Should You Go Into Monk Mode for a Month?
The productivity hack works. But it might be too aggressive.
You may or may not be familiar with the concept of “going monk mode.”
The productivity hack is referenced in self-help books (Think Like A Monk: Train Your Mind for Peace and Purpose Every Day); there’s a meditation-timer app named after it (Monk Mode); and anytime a publication like Insider or Inc. interviews a CEO, there’s a good chance they’ll rave about how they deploy monk mode sessions to hack their workdays or decompress from important deals.
Oh, and, the tag has over six billion views on TikTok. In one of the most-watched, a financial wellness influencer explains what monk mode means to him:
“Monk mode is predicated around three non-negotiables. It seems simple, but that’s the beauty of it. The first non-negotiable is 10 minutes of meditation each day. The second is 30 minutes of exercise a day. And the third is no alcohol or marijuana. It isn’t easy, but eventually all of your worries or fears just evaporate. It’s so easy to run away from your problems, to run away from your mind. But my friend, you’re running away from who you could become. The man that you could be.”
Is monk mode a good thing?
As there is no definitive definition of monk mode — his would seem to describe TikTok’s “monk mode challenge,” in which you observe an ascetic routine for a full month — it would be reductive to declare the movement as roundly good or bad. The way corporate executives like to use it, it sounds an awful lot like “deep work” (profiled in the link above), which we support.
Deep work is all about being present in yourself and to a specific task at hand — finding pockets in the day where you know you don’t have to be available to Gmail, Slack or Zoom, and you can really sink your teeth into a project. A mountain of research has proven that distraction limitation is elemental to creativity. A 30-minute, “mini monk mode,” then (perhaps aided by a productivity app or brown noise) makes a ton of sense.
Of course young people like it
But what of a 30-day monk mode? The longer period is probably more deserving of the dramatic moniker, but how viable is a month of monkship for the average employee or parent?
That seriously depends on the expectations and circumstances in your immediate life. It’s understanding that this concept appeals to 20-somethings and 30-somethings, who can A) more easily set aside time to disappear into their work/thoughts/dreams/business ventures and B) are probably jonesing for it more, as a result of fatigue from social media/alcohol/poor sleep.
Substack fitness prophets who’ve monk-moded to the fullest tend to call it the most transformative and enlightening month of their life…a necessary reset for at least 30 days a year. They cancel all plans that aren’t associated with work, complete their work quicker, and make use of all the bonus time that inevitably arrives, in order to exercise, read, cook, journal, and sleep for eight hours. They save a decent chunk of change, too.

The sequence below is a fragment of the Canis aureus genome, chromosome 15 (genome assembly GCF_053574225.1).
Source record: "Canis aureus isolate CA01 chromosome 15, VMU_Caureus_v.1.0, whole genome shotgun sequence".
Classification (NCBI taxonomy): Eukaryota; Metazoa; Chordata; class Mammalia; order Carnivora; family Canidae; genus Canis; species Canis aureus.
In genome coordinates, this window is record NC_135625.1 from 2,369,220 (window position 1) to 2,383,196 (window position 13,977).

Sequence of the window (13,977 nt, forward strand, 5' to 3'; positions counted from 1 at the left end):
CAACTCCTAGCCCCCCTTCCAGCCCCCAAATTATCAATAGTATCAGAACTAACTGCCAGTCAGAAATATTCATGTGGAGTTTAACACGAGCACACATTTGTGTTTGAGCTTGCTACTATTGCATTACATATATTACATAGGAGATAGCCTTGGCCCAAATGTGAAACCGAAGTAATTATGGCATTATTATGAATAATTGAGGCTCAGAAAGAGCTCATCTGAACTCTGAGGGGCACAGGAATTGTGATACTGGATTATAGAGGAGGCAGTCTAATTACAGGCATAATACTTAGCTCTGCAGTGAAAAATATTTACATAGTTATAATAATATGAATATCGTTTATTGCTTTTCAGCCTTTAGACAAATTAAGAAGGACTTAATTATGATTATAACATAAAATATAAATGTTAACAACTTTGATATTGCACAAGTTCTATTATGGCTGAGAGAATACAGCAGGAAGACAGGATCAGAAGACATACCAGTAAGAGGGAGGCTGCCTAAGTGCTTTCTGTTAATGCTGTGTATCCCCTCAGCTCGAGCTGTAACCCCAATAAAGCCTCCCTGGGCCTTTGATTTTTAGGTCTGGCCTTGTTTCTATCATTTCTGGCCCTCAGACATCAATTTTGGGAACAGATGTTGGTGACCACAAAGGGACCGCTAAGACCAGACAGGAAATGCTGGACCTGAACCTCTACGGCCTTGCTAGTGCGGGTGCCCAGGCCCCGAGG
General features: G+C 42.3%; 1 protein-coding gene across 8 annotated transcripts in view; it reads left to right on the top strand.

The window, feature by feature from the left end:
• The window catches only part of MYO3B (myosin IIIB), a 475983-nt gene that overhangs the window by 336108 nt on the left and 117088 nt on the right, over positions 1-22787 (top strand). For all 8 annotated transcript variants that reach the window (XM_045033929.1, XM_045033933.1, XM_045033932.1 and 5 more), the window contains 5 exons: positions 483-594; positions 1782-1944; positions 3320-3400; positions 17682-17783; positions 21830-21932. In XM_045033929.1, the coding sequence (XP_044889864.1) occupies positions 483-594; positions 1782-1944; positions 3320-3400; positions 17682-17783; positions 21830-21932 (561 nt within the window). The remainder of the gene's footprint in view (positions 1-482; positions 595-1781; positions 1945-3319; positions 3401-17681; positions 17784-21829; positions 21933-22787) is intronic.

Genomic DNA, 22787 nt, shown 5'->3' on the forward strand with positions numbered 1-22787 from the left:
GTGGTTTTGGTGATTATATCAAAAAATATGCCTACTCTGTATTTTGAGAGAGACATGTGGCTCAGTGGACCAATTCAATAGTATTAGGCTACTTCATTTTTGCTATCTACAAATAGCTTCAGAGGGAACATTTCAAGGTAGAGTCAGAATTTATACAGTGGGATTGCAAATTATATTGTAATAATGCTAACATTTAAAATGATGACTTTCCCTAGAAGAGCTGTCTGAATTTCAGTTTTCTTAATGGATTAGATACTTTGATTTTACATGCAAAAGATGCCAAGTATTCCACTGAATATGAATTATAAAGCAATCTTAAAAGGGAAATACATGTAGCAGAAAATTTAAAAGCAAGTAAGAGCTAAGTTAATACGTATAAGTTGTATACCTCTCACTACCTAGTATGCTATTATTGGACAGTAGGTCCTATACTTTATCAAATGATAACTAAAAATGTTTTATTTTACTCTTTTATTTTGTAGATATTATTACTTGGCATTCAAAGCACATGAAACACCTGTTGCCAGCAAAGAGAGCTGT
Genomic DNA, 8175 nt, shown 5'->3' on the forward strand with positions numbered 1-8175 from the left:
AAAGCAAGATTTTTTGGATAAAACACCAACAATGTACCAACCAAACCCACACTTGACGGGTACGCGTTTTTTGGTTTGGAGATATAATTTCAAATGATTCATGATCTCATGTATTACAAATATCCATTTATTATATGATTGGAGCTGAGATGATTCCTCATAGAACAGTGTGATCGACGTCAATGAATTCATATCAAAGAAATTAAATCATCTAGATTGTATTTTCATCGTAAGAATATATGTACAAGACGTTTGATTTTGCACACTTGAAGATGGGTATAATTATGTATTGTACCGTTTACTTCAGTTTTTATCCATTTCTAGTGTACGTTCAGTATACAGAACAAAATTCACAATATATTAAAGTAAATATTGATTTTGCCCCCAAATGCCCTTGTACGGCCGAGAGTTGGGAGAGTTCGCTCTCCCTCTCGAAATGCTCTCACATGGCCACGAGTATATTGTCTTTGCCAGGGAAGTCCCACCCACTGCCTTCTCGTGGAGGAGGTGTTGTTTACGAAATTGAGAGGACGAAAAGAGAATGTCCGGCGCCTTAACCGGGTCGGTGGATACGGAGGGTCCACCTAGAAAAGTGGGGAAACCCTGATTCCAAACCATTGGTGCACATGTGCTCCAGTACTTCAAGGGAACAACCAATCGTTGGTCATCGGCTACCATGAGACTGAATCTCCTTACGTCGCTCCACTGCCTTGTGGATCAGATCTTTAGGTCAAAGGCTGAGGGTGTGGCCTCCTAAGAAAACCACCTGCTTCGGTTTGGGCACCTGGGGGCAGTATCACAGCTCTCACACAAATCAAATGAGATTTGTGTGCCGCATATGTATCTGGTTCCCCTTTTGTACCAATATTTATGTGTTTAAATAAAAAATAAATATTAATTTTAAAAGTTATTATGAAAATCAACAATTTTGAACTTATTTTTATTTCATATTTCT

Monk mode ≠ real monks
In Thailand, an average monk’s day involves: waking up at 4 a.m., meditating for an hour, chanting for an hour, walking barefoot around the neighborhood, eating a communal breakfast, eating a light lunch, studying Buddhist teachings, meditating and praying for hours, retiring to accomplish homework by oneself, and going to bed not long after 8 p.m.
That’s still pretty far divorced from the grindset of an offbeat CEO. But it’s understanding why so many are attracted to days lived so deliberately.
One day at a time
Our take? You can lift credos from the larger monk mode movement and retrofit them to your life in ways that make sense. Notice that it’s just umbrella packaging for a variety of other popular movements, like Dry January, or tech detox, or a running streak, or Transcendental Meditation. If you have the means (and an understanding with your partner and/or employer) to rent a cabin and go Thoreau for a month, then good for you. Go ahead. Try to slow down.
But the easiest way to go monk mode, today, is to leave your house without a phone and go for a 30-minute walk. This is longevity dynamite: no online distractions, time outside, moving your body. Plus, it’s unlikely anyone can be too inconvenienced while you’re away. Give it a go, and from there, find other ways to incorporate monk mode into your life, day by day.
Thanks for reading InsideHook. Sign up for our daily newsletter and be in the know.
Suggested for you